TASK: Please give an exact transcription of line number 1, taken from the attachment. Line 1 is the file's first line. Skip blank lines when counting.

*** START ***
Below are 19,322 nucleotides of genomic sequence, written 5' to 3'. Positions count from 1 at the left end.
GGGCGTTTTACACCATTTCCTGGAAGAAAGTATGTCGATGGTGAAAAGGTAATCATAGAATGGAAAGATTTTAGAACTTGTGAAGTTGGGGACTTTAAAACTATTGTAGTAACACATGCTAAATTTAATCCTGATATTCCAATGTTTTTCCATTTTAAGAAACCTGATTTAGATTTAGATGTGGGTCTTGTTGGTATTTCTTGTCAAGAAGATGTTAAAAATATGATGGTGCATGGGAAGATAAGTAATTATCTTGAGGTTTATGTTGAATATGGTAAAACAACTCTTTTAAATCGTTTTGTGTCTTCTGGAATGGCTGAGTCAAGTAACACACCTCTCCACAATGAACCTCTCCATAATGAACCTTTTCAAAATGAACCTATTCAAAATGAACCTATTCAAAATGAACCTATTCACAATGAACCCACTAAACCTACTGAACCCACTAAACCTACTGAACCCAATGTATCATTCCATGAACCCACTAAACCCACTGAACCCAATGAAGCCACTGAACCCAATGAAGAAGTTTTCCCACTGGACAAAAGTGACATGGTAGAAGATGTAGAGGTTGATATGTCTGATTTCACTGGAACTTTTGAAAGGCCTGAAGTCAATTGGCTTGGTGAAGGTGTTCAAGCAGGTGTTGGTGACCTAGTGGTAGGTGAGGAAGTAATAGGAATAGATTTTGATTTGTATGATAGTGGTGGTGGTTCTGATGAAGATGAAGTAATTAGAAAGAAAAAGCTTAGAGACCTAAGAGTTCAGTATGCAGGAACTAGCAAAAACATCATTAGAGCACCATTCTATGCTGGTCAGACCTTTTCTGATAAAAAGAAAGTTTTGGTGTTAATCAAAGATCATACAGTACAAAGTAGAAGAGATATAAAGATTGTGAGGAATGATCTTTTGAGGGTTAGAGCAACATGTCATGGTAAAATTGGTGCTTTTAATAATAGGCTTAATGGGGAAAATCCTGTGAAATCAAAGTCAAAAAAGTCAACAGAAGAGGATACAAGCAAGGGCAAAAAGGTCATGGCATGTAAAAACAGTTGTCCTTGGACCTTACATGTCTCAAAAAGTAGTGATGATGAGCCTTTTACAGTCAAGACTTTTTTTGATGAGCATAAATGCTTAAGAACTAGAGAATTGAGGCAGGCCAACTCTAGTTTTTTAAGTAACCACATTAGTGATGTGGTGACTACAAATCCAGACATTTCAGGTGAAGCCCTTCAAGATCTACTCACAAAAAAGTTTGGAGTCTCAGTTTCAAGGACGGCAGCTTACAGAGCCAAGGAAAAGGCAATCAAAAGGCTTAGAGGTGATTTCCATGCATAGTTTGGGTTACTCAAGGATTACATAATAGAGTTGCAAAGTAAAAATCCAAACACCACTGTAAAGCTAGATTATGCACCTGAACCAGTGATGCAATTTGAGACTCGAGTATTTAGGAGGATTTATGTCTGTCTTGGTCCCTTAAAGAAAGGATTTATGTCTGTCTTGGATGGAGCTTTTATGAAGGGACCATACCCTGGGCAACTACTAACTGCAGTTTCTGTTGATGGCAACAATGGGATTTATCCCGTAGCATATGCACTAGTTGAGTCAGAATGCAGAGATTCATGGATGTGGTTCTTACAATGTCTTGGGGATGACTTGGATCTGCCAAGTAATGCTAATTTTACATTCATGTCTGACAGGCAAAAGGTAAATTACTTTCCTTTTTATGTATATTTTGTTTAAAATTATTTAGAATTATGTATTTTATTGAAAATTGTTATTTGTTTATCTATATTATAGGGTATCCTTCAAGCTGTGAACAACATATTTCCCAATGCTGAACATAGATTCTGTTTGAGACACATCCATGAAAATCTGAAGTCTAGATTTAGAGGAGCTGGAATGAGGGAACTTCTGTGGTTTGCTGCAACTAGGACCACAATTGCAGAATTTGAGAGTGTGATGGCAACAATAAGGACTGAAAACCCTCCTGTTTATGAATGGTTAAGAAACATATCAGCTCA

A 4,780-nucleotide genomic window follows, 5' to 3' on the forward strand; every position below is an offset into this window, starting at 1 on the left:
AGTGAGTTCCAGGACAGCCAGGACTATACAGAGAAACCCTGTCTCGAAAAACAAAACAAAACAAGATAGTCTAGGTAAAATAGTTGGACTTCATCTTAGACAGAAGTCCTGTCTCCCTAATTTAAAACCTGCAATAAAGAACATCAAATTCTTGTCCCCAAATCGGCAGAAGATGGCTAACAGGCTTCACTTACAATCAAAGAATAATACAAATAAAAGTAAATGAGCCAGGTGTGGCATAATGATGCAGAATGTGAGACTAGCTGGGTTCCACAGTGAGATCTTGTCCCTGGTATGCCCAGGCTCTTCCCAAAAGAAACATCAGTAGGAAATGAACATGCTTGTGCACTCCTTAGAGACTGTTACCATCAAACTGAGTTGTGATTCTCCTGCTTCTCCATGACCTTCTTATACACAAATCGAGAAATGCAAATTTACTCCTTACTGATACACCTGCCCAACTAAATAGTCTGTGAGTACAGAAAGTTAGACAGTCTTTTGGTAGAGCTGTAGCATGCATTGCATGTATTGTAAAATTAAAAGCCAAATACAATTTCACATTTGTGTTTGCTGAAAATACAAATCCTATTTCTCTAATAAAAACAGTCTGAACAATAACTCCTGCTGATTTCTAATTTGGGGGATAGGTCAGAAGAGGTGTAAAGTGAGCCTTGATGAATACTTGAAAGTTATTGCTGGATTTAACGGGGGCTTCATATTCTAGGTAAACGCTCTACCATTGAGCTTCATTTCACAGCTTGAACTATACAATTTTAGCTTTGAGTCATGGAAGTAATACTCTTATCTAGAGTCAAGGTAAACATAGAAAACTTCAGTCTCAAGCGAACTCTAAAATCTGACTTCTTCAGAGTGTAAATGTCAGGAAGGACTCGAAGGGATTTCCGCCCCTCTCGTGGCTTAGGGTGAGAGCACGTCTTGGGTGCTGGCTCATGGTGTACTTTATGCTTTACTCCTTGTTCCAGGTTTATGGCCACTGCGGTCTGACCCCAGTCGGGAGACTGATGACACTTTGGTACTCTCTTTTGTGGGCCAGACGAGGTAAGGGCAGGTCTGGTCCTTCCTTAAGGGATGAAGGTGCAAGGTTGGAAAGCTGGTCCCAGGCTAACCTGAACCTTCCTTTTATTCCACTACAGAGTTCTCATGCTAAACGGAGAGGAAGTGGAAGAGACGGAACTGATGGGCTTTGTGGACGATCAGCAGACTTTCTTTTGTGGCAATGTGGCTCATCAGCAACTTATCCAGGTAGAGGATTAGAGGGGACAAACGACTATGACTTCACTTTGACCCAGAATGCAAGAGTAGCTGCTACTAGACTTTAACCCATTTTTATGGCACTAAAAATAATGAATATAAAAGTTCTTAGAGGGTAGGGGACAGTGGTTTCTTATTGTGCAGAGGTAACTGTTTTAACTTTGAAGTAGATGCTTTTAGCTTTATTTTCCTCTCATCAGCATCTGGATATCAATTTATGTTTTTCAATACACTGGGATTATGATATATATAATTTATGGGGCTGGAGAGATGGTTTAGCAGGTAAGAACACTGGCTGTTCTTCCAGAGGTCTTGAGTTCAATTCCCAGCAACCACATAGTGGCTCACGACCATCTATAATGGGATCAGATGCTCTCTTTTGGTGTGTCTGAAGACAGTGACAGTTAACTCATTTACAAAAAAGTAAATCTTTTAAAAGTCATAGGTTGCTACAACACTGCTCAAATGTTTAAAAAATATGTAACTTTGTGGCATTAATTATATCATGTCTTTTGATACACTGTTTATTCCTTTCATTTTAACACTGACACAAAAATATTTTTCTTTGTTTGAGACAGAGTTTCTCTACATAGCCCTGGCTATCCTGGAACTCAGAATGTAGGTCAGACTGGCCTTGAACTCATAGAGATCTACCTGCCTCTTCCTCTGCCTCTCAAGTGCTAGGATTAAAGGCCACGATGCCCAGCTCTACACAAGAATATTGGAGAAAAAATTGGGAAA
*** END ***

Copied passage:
Below are 19,322 nucleotides of genomic sequence, written 5' to 3'. Positions count from 1 at the left end.